Staff at national news outlet The Independent were on a ‘confidential and sensitive video’ Zoom call to learn about salary cuts and furloughs when it was ‘zoom-bombed’ by an employee from a rival media organisation.
The reporter, Mark Di Stefano of The Financial Times, who is currently suspended by his employers, appeared on The Independent’s 100-person call for 16 seconds before leaving.
Press Gazette and The Independent reported that five minutes later a separate account joined for the remainder of the call, with video switched off, and this account was linked to the mobile phone used by Di Stefano.
News of salary cuts and furlough, as well as the reasons behind them, were shared by Di Stefano on Twitter as staff were still being told.
Shortly after the call The Financial Times published a report from Di Stefano which included confidential details about the company’s advertising downturn.
Although it is being reported that no legal action is being taken by The Independent there are suggestions that this behaviour could constitute an offence.
Media Law expert David Banks, commenting in Press Gazette, argued it could constitute an offence under the Computer Misuse Act.
He said: “So, the action here is logging into the meeting and causing the host computer to give you access.
“In the USA the FBI has issued warnings that so-called ‘Zoom bombing’ is a criminal offence, I haven’t seen similar warnings from UK authorities yet.”
Alternatively, there are debates over whether a meeting, which over 100 individuals attended, could be described as private or if an employee from The Independent had given Di Stefano access, so it might not have been a criminal act.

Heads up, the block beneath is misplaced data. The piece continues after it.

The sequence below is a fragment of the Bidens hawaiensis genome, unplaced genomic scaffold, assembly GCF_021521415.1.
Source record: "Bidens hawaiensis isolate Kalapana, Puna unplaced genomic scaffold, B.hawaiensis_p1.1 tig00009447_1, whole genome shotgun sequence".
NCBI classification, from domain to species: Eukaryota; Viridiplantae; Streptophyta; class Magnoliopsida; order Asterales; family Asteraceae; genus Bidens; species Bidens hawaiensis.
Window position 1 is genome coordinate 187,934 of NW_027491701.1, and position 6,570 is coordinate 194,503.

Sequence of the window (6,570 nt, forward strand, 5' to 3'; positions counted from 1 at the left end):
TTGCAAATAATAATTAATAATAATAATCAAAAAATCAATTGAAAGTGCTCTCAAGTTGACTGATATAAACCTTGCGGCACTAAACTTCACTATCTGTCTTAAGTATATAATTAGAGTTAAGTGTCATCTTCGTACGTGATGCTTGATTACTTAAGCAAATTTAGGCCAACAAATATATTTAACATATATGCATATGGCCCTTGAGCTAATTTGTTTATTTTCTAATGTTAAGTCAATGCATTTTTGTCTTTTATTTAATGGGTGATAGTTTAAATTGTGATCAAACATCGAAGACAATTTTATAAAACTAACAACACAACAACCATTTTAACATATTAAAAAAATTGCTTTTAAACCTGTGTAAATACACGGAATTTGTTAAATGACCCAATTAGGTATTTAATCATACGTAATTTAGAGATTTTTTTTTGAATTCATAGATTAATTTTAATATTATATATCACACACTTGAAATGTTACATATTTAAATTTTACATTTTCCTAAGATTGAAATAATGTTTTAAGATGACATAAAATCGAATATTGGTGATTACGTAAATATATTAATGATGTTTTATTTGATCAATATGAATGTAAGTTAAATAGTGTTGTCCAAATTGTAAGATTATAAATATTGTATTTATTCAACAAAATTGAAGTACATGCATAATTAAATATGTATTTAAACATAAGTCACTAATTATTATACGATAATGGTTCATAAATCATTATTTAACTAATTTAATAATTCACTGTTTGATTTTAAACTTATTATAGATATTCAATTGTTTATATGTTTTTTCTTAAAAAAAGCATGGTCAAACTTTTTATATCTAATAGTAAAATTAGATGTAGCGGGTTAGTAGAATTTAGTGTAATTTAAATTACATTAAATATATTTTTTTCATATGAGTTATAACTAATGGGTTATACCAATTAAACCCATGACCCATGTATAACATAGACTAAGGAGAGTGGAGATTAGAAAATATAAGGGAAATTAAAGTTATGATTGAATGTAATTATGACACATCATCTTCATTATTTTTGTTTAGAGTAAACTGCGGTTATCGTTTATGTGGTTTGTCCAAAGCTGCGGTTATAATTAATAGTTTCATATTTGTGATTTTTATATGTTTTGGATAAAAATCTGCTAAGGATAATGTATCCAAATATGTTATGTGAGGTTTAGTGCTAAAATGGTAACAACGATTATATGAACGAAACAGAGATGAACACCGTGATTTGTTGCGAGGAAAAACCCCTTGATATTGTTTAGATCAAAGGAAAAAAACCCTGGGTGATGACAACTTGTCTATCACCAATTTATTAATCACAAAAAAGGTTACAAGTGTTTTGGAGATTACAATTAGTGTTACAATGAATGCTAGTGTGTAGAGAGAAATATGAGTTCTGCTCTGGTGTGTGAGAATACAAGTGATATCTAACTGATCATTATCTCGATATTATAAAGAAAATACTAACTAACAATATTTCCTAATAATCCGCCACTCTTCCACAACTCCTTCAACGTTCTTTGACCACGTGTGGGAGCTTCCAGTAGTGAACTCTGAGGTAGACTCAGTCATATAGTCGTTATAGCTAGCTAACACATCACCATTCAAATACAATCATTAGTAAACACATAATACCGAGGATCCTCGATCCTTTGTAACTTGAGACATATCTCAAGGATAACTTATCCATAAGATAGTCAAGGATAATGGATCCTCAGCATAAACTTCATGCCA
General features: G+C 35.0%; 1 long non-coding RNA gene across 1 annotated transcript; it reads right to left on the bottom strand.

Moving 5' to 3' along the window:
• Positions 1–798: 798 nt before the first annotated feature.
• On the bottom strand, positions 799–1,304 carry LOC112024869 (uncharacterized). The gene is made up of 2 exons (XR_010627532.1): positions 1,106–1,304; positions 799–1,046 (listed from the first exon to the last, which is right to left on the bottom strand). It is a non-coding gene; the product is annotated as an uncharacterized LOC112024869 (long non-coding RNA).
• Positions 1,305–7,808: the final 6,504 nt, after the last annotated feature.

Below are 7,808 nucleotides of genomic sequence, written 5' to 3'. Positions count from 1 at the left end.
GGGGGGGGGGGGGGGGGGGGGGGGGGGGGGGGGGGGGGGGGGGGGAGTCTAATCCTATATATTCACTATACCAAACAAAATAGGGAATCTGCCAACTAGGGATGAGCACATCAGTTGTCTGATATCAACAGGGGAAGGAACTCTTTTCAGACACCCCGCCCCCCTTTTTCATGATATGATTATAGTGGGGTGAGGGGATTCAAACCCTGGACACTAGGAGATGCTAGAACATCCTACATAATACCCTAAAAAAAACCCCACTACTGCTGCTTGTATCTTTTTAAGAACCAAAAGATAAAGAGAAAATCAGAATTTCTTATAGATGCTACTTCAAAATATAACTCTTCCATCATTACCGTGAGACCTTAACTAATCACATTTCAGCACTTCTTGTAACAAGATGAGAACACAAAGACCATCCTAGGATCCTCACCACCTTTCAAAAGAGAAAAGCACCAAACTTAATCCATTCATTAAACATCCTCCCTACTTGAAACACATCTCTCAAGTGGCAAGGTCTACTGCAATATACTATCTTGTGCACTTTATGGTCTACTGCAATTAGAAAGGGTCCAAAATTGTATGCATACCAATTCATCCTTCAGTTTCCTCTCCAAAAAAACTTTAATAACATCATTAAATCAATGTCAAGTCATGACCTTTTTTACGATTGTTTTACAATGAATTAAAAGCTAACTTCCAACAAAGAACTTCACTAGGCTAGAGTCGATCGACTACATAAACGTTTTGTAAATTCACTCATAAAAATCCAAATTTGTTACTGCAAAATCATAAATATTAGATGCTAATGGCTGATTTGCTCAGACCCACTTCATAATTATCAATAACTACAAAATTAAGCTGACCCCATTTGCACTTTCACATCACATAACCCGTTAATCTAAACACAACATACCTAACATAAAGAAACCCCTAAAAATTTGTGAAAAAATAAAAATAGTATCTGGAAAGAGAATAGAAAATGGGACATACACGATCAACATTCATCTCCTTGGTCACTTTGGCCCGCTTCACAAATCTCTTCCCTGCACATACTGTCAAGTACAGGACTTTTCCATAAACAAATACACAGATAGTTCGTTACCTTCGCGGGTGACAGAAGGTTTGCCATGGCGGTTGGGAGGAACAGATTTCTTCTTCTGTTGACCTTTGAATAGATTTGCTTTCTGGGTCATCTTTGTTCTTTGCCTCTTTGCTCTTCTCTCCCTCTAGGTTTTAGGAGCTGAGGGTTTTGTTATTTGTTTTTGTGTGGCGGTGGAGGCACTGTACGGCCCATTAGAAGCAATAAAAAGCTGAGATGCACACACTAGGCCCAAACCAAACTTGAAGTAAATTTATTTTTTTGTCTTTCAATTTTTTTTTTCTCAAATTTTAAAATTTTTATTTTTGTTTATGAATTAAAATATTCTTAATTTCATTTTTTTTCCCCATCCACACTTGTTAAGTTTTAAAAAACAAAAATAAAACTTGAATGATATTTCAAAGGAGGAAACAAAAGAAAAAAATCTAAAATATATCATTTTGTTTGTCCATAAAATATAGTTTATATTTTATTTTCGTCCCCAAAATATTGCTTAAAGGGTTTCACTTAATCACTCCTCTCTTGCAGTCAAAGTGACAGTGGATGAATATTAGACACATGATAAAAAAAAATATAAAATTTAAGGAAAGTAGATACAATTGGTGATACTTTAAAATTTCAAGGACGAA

It is also reported that the same mobile phone account also logged into a call at London newspaper the Evening Standard where cuts were announced by Editor George Osbourne.
Zoom call fiascos
This isn’t the first time that Zoom calls have made headlines. Earlier this month HR Grapevine reported on a firm who laid off over 400 workers in a two-minute call on the platform.
Electric scooter company Bird, based in the US, reportedly invited staff to a conference call entitled ‘COVID-19 Update’. Employees were then met with a five-minute silence and a slide that read ‘COVID-19’.
When the call started staff received a message that their role was being cut. Despite the call being scheduled for 30 minutes, it lasted just two minutes.
Employees who were on annual leave on the day of the call were unable to log into their computers after the announcement was made, with no idea as to why, which left many finding out the news through the media.
It also appears that bullying – which over seven in ten UK employees claim to have been a victim of or witnessed – hasn’t been eradicated despite many individuals now working from home.
One incident which made headlines involved Wales’ Health Minister Vaughan Gething, who was caught on a Zoom call bad-mouthing the Welsh Assembly Member for Cardiff Central, Jenny Rathbone.
During a recent conference call where he addressed an unknown person, Gething reportedly said: “What the f*** is the matter with her?”
This was overheard by 20 other colleagues, where many in the call can be heard saying ‘no’ and trying to drown him out, however, sadly this was too late as he launched into his rant against Rathbone.
In addition, and what will concern HR practitioners, is that many staff are struggling to communicate via Zoom and other video chat functions.
A worrying 52% of professionals admitted that video calling made their lives more difficult and prevented them from being able to communicate effectively, compared to physical ‘face-to-face’ interactions.